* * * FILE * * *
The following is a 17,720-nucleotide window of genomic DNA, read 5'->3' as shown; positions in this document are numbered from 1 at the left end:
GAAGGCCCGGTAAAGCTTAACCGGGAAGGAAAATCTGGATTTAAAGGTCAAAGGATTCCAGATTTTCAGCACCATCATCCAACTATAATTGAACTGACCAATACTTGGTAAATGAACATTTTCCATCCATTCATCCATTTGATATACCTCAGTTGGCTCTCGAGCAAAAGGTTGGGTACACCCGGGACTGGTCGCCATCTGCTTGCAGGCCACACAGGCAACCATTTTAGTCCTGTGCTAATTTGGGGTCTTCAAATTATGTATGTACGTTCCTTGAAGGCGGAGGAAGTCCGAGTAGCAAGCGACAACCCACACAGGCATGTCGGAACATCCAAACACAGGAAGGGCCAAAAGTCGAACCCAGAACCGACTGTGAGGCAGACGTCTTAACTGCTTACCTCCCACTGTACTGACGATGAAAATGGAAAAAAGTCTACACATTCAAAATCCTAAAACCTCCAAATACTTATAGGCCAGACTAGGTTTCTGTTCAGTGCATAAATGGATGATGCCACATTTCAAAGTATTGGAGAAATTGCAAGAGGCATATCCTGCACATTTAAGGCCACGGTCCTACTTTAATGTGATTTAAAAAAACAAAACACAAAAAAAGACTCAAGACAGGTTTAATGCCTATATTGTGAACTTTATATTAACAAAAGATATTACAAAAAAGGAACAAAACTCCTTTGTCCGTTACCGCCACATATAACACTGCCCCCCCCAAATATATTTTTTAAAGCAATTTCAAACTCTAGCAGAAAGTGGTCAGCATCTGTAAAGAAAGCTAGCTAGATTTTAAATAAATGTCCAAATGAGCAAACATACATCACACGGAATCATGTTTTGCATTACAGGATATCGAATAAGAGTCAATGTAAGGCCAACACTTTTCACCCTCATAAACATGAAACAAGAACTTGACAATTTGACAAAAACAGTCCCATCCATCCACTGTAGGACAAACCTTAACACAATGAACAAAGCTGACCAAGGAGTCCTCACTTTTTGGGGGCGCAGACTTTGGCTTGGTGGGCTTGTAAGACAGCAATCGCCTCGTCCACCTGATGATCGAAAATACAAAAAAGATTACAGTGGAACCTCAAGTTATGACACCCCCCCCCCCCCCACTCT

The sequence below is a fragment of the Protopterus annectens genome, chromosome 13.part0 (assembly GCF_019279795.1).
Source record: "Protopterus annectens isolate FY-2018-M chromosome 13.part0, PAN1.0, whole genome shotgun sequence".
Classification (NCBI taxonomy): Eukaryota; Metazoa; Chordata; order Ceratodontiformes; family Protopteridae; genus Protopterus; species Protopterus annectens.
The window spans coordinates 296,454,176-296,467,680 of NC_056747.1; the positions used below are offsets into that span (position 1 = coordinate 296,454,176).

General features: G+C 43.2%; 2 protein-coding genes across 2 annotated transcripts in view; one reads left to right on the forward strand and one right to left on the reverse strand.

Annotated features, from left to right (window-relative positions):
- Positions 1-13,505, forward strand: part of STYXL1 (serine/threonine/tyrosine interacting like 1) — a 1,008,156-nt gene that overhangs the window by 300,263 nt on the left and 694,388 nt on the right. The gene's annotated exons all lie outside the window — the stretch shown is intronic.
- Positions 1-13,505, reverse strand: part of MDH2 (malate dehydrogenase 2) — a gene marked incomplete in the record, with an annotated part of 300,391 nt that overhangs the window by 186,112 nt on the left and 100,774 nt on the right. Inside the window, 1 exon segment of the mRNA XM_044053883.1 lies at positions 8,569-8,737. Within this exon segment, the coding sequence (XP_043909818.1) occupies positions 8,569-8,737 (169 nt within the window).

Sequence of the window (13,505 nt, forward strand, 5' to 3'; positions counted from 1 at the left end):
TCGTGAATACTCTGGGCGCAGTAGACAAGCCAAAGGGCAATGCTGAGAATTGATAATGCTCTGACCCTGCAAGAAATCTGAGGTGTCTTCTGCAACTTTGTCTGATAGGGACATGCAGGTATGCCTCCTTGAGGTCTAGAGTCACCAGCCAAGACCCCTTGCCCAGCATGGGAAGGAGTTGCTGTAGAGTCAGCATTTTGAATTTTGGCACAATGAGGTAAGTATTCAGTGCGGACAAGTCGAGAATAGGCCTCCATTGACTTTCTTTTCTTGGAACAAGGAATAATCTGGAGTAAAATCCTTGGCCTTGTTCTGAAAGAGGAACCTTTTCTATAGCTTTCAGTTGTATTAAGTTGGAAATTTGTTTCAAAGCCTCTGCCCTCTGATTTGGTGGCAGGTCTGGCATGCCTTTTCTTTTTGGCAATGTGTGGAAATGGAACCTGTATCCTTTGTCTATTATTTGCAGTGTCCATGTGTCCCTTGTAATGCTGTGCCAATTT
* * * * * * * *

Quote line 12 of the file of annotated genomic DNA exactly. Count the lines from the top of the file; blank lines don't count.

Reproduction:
TCGTGAATACTCTGGGCGCAGTAGACAAGCCAAAGGGCAATGCTGAGAATTGATAATGCTCTGACCCTGCAAGAAATCTGAGGTGTCTTCTGCAACTTTGTCTGATAGGGACATGCAGGTATGCCTCCTTGAGGTCTAGAGTCACCAGCCAAGACCCCTTGCCCAGCATGGGAAGGAGTTGCTGTAGAGTCAGCATTTTGAATTTTGGCACAATGAGGTAAGTATTCAGTGCGGACAAGTCGAGAATAGGCCTCCATTGACTTTCTTTTCTTGGAACAAGGAATAATCTGGAGTAAAATCCTTGGCCTTGTTCTGAAAGAGGAACCTTTTCTATAGCTTTCAGTTGTATTAAGTTGGAAATTTGTTTCAAAGCCTCTGCCCTCTGATTTGGTGGCAGGTCTGGCATGCCTTTTCTTTTTGGCAATGTGTGGAAATGGAACCTGTATCCTTTGTCTATTATTTGCAGTGTCCATGTGTCCCTTGTAATGCTGTGCCAATTT